sci.math.numanalysis
SUNA45, The condition of 2D diffusion
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In SUNA42 for the integrand belonging to one arbitrary F.E. diffusion triangle
the following discretization was found:
(df/dx)^2 + (df/dy)^2 ] . dx.dy = 1/2.Det * 1/Det^2 *
(y23.f1 + y31.f2 + y12.f3)^2 + (x23.f1 + x31.f2 + x12.f3)^2
Where Det = x21.y31  x31.y21 = 2 * area triangle .
Therefore the variational integral for one triangle is in fact equivalent with
a Least Squares Finite Element Method for two equations with three unknowns.
The accompanying finite element matrix, therefore, is expected to be singular:
 y32.y32 + x32.x32 y32.y13 + x32.x13 y32.y21 + x32.x21 
 y13.y13 + x13.x13 y13.y21 + x13.x21  / Det
 symmetrical y21.y21 + x21.x21 
We can check this with help of MAPLE. Type " maple < problem.in " (UNIX),
where "problem.in" is quoted without permission (:
> with(linalg);
> y32 := y3  y2;
> y21 := y2  y1;
> y13 := y1  y3;
> x32 := x3  x2;
> x21 := x2  x1;
> x13 := x1  x3;
> E11 := y32*y32 + x32*x32;
> E22 := y13*y13 + x13*x13;
> E33 := y21*y21 + x21*x21;
> E12 := y32*y13 + x32*x13;
> E13 := y32*y21 + x32*x21;
> E23 := y13*y21 + x13*x21;
> E := array([[ E11 , E12 , E13 ] ,
> [ E12 , E22 , E23 ] ,
> [ E13 , E23 , E33 ]]);
> D := det(E);
# The answer of MAPLE will be: D := 0
> quit;
Eigenvalues of the F.E. matrix may be determined according to: Det (
 y23.y23 + x23.x23  L y23.y31 + x23.x31 y23.y12 + x23.x12 
 y31.y31 + x31.x31  L y31.y12 + x31.x12  ) = 0
 symmetrical y21.y21 + x21.x21  L 
Or:
( y32.y32 + x32.x32  L ).( y13.y13 + x13.x13  L ).( y21.y21 + x21.x21  L )
+ 2 * ( y32.y13 + x32.x13 ).( y13.y21 + x13.x21 ).( y32.y21 + x32.x21 )
 ( y32.y32 + x32.x32  L ).( y13.y21 + x13.x21 )^2
 ( y13.y13 + x13.x13  L ).( y32.y21 + x32.x21 )^2
 ( y21.y21 + x21.x21  L ).( y32.y13 + x32.x13 )^2 = 0
Collect terms belonging to L^power :
L^3 :  1
L^2 : (y32.y32 + x32.x32) + (y13.y13 + x13.x13) + (y21.y21 + x21.x21)
Define a , b , c as lengths of the three triangle sides, then for
the case L^2 : a^2 + b^2 + c^2 .
L^1 :  (y32.y32 + x32.x32).(y13.y13 + x13.x13)  ...
+ (y32.y13 + x32.x13)^2 + ...

 y32.y32.y13.y13  y32.y32.x13.x13  x32.x32.y13.y13  x32.x32.x13.x13
+ y32.y13.y32.y13 + 2 * y32.y13.x32.x13 + x32.x13.x32.x13

 (x13.y32  x32.y13)^2 =  Det^2
Same for the other three terms, giving a total for L^1 :  3 . Det^2
 x1 y1 1 
Remark. The following holds too: Det = Det (  x2 y2 1  ) .
 x3 y3 1 
L^0 : equals the determinant of the elementmatrix itself, which was proven to
be zero: 0 .
The eigenvalues are thus found by solving the algabraic equation:
 L^3 + (a^2 + b^2 + c^2).L^2  3.Det^2.L + 0 = 0
Therefore one eigenvalue is L1 = 0 and the other two are found by solving:
L^2  (a^2 + b^2 + c^2).L + 3.Det^2 = 0
Make dimensionless by calculating L/Det instead of L .
And define: K = (a^2 + b^2 + c^2) / Det .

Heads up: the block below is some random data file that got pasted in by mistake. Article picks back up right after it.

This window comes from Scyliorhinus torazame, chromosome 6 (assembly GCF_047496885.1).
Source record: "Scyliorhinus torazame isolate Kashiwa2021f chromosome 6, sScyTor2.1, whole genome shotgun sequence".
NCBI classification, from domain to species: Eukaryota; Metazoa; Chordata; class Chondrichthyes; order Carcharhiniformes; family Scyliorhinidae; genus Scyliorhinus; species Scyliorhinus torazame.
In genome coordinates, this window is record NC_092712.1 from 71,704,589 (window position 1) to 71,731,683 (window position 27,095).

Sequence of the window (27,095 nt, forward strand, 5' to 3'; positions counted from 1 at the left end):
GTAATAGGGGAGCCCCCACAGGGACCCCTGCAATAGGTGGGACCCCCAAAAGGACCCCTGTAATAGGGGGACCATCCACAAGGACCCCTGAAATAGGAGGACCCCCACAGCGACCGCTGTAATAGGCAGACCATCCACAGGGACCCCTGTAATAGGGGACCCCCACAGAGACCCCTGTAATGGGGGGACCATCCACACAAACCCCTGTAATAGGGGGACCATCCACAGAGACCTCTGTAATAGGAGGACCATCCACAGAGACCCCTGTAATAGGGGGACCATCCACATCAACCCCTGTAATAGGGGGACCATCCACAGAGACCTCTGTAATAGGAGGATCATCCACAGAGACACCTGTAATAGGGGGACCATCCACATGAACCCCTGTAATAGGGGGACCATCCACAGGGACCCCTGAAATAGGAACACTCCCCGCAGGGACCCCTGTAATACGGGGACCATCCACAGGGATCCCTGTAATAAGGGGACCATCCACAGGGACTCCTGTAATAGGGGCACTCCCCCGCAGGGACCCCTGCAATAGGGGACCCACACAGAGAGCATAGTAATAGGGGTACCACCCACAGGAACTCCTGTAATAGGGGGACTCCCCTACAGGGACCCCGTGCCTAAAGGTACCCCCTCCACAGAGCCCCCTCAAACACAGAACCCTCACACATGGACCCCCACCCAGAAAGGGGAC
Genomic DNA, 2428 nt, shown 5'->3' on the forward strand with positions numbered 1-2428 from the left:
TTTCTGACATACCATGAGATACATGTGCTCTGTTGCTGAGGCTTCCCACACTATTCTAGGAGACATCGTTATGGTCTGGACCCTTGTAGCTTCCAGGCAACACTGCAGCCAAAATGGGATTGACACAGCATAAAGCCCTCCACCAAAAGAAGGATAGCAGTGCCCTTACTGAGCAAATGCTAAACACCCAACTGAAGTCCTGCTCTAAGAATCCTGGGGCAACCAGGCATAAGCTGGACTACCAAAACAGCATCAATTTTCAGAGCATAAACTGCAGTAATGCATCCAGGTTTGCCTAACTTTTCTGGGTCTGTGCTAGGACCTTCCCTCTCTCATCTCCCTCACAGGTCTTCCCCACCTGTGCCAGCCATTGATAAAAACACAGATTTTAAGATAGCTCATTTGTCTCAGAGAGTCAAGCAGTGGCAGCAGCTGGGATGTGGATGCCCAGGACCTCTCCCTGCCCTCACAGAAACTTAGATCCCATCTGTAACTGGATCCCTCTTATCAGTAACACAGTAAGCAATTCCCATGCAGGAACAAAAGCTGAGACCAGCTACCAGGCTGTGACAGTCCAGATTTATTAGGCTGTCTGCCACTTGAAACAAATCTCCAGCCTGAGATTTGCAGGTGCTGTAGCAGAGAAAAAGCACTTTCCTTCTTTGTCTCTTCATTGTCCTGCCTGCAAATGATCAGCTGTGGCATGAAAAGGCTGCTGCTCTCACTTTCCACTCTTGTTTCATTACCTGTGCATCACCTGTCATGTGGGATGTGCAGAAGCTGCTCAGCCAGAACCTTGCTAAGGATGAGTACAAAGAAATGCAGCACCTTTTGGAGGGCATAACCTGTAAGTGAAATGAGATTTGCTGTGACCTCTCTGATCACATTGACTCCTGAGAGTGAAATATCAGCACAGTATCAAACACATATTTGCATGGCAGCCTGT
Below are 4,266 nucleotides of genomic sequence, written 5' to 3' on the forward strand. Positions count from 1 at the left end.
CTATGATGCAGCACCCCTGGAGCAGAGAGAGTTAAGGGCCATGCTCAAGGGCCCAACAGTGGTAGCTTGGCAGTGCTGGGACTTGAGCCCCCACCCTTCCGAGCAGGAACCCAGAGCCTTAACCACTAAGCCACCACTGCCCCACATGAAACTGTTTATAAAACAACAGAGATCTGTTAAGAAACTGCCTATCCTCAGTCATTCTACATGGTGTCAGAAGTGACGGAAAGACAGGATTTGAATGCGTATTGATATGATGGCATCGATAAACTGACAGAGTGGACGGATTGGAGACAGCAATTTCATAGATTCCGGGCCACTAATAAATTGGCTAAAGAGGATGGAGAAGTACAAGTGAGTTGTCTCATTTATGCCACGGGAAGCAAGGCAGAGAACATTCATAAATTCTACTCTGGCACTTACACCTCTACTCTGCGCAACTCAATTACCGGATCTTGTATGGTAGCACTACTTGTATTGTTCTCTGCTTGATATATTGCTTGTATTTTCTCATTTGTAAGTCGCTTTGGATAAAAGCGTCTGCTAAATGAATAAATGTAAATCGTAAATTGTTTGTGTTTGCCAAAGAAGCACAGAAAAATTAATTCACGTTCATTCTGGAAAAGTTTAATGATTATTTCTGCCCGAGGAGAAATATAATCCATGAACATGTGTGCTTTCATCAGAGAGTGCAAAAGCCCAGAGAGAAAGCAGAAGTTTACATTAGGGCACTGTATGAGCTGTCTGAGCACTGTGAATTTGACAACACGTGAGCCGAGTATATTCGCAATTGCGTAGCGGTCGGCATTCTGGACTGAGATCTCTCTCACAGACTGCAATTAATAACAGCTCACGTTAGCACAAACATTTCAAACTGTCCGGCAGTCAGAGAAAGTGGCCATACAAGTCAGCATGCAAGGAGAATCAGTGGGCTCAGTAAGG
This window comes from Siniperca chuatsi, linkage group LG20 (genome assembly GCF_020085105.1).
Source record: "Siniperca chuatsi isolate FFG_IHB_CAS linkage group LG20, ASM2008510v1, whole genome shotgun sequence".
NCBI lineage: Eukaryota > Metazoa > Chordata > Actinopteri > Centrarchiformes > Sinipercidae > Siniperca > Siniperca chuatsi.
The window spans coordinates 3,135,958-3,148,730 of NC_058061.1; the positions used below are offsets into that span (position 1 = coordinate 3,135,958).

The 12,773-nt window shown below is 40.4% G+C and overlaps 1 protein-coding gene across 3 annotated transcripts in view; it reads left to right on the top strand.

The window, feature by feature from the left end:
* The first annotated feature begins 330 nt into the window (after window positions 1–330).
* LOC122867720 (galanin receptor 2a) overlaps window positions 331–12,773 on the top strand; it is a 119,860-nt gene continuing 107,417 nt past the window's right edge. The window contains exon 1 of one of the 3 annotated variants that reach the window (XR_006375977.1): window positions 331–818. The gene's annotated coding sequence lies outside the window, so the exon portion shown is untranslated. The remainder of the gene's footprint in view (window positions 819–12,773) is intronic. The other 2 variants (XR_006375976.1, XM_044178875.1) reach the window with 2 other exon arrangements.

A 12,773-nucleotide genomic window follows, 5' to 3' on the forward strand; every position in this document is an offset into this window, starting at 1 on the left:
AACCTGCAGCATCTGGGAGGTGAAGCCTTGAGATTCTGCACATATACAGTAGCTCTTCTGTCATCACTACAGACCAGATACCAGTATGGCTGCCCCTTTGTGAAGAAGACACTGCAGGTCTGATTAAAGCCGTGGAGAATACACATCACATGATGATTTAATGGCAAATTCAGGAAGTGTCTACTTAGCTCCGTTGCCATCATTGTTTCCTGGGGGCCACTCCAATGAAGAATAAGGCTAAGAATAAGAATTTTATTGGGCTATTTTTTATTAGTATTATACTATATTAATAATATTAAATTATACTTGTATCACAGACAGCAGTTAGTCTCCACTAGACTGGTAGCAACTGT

Then: L^2  K.L + 3 = 0 > L = K/2 +/ sqrt[ (K/2)^2  3 ]
The eigenvalues must be all (real valued) positive or zero, due to properties
of positive (semi)definite symmetric matrices. Consequently, the minimum value
of L is found for:
K = 2.sqrt(3) ; In general: K >= 2.sqrt(3) .
L2 = L3 = K/2 . 
It remains to be seen for which kind of triangles the above minimum is reached.
/\ The quantities K and L/Det are invariant for scaling
b /  \ a (and for translation and for rotation). Therefore adopt a
/ h \ triangle with sidelength c = 1 , and height h . Then:
/  \
 a^2 + b^2 + c^2 = x^2 + h^2 + (1  x)^2 + h^2 + 1
1x c x = 2.(x^2 + h^2  x + 1)
Det = h . Thus: K/2 = (x^2 + h^2  x + 1)/h
An extremum is reached for dK/dx = 0 and dK/dh = 0 (where "d" = partial).
dK/dx = 0 > 2.x  1 = 0 > x = 1/2 : a and b equal.
dK/dh = 0 > 2.h.h  (x^2 + h^2  x + 1) = 0 > h^2  x^2 + x  1 = 0
> h^2 = x^2  x + 1 = 1/4  1/2 + 1 = 3/4 > h = sqrt(3)/2
> a = b = c = 1 : equilateral triangle ! 
> K = 3 / ( sqrt(3)/2 ) = 2.sqrt(3) , as was found before.
This completes the proof that two _equal_ eigenvalues <> 0 are found if the FE
matrix belongs to an equilateral triangle.
Left as an exercise is another proof of the above, which uses the well known
formula:
Det/2 = area = sqrt[s.(sa).(sb).(sc)] where s = (a+b+c)/2 .
OK. So far so good for the eigenvalues of _one_ element matrix. What happens if
these element matrices are assembled into a global matrix, for a whole mesh of
diffusion triangles? It may be suspected, but not proved, that the _condition_
number (see "CNN.sum") of such a matrix is _best_ for a mesh consisting of all
kind of equilateral triangles.
Because the condition number is the largest divided by the smallest eigenvalue
for positive (semi) definite symmetric matrices. And for a single element this
C.N. is minimal for an equilateral triangle. Therefore we think ...

* Han de Bruijn; Applications&Graphics  "A little bit of Physics * No
* TUD Computing Centre; P.O. Box 354  would be NO idleness in * Oil
* 2600 AJ Delft; The Netherlands.  Mathematics" (HdB). * for
* Email: Han.deBruijn@RC.TUDelft.NL  Fax: +31 15 78 37 87 * Blood